Roma. Four letters that convey so much history, culture, art, lifestyle. One doesn’t even know where to begin to explore it. 
As we were only 120 km away from Rome, we couldn’t resist the Roman call. Moreover, that city has always been very dear to me: I completed my 5-month Erasmus exchange there, about 4 years ago (wow, time really does fly!). It was like living in a huge open-air museum, a tridimensional work of art. To be fair, although words can’t describe the magnificence of Rome, I’ve always felt like it was missing some youthful and trendy vibe.

In order to avoid the heat peak, we arrived around 5 pm and somehow engaged in a sightseeing marathon. My brother hadn’t been to Rome in years, so he was very keen on getting the fullest dose of it. Our starting point was the Palazzo del Quirinale, the official residence of the President of the Italian Republic.
Walking down from the hill, the streets bring you to Piazza Venezia, a major circus in Rome. Its imposing monument is a tribute to Vittorio Emmanuele II.  

Following Via del Corso, my dad was leading us towards our next stop: the world famous Fontana di Trevi. Needless to say, we all obeyed to the Coin-throwing tradition. It is estimated that each day 3000€ are thrown in the fountain. Seriously?! That’s a lot of money!

Next in line (told ya it was a marathon) were Palazzo Montecitorio (the seat of the Chamber of Deputies) and the Pantheon.

The Pantheon (as the name itself says) is a temple to all the gods and was commissionned by Marcus Agrippa during Augustus’ reign. It is today known, although informally, as Santa Maria della Rotonda. Here below, a picture of the lovely houses around the Piazza and my Dad & bro’ in the middle of what looks like a serious conversation.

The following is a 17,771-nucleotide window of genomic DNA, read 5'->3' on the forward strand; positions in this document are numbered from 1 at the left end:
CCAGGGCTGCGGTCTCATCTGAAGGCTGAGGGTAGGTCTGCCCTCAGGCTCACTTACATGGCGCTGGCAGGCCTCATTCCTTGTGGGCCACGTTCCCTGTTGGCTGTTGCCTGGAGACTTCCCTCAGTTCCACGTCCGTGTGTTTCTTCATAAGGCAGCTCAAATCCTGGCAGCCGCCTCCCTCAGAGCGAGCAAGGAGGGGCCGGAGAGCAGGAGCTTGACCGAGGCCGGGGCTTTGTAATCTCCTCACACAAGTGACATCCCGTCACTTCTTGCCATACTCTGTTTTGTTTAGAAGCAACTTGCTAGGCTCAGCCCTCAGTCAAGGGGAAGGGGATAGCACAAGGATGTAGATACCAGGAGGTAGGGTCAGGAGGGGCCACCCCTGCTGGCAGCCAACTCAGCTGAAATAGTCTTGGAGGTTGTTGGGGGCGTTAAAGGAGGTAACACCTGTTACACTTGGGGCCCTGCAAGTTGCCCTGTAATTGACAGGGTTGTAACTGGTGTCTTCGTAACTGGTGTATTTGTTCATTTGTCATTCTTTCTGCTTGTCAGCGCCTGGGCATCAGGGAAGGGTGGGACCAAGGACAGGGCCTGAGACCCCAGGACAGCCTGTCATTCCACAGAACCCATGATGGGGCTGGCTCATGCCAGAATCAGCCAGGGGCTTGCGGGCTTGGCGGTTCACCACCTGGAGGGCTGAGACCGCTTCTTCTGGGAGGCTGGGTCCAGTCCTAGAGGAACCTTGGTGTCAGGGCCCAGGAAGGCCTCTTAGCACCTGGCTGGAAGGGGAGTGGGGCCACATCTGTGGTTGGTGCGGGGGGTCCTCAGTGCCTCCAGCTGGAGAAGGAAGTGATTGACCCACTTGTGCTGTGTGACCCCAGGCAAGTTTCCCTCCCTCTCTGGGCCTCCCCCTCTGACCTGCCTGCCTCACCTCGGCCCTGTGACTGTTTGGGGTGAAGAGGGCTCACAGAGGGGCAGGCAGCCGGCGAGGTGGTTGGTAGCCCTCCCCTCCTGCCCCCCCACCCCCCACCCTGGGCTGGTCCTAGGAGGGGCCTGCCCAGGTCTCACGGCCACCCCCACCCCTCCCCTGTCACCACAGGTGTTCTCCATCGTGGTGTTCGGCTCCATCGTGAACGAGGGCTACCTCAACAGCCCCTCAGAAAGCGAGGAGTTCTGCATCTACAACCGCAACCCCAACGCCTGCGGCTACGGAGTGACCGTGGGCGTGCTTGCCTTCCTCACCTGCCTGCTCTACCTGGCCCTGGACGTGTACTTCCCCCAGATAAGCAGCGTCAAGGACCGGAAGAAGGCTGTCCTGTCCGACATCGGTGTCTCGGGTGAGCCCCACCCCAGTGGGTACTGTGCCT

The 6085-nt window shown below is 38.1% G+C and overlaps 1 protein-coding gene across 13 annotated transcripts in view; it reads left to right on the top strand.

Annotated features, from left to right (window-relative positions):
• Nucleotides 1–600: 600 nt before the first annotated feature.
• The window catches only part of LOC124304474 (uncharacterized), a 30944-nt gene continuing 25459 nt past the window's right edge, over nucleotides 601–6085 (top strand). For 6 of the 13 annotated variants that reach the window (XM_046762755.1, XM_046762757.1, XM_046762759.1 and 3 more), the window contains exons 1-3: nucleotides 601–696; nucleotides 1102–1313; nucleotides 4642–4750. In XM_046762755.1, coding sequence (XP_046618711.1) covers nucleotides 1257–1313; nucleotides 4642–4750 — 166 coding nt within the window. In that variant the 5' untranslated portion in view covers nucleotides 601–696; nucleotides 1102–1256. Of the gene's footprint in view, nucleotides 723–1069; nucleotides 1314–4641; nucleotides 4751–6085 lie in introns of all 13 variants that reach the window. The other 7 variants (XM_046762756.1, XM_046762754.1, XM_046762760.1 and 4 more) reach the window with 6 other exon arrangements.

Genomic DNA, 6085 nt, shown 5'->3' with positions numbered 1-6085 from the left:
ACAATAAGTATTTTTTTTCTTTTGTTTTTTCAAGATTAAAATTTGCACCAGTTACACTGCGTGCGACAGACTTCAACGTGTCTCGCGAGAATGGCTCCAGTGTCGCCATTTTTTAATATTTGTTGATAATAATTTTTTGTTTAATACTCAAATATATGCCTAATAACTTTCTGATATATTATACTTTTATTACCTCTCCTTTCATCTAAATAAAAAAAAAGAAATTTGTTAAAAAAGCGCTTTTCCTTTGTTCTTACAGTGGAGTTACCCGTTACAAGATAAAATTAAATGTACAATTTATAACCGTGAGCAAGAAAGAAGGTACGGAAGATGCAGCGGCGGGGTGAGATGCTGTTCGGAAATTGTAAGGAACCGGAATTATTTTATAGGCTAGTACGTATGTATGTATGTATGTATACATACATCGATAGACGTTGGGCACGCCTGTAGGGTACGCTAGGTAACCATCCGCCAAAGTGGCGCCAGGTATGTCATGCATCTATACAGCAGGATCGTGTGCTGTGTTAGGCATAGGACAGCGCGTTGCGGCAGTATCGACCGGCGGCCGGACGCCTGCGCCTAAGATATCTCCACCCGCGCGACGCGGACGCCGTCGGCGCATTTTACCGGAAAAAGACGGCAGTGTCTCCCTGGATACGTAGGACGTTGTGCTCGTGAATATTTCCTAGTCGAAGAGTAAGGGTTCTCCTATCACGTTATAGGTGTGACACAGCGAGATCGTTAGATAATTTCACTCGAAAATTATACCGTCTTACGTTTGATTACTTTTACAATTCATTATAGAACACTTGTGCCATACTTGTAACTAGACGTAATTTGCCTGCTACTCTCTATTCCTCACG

We were soon entering the magic hour, that moment when the sun is setting and releases a warm golden light … and Piazza Navona becomes an enchanted place. 

Finally, we got to my personal Roman crush: Campo de’ Fiori. Literally, it means “field of flowers”, and apparently the name was given during the Middle Ages when the place was a meadow.
But don’t be fooled by the meaning, Campo de’ Fiori’s past is a lot less bucolic. 
In fact, public executions used to be held there. The statue of Giordano Bruno, who was burnt alive for heresy on the 17th of February 1600, stands in the middle of the square – which also happens to be the exact spot of his death. If you take a closer look at the statue, you will feel the gravity and darkness of it. Giordano Bruno defiantly faces the Vatican. A martyr to the freedom of thought. 

We had dinner at one of the restaurants there, but it wasn’t the best idea in the world. Very touristic stuff. By the time we finished, it was night. On the way back to the car, we managed to see a few more beauties.

Roman Spirit
A view of San Pietro’s Basilica
Piazza di Spagna & Trinità dei Monti
Ah! Rome sweet Rome.
Up next: the discovery of a fabulous place to eat, more chilling and a night at the opera.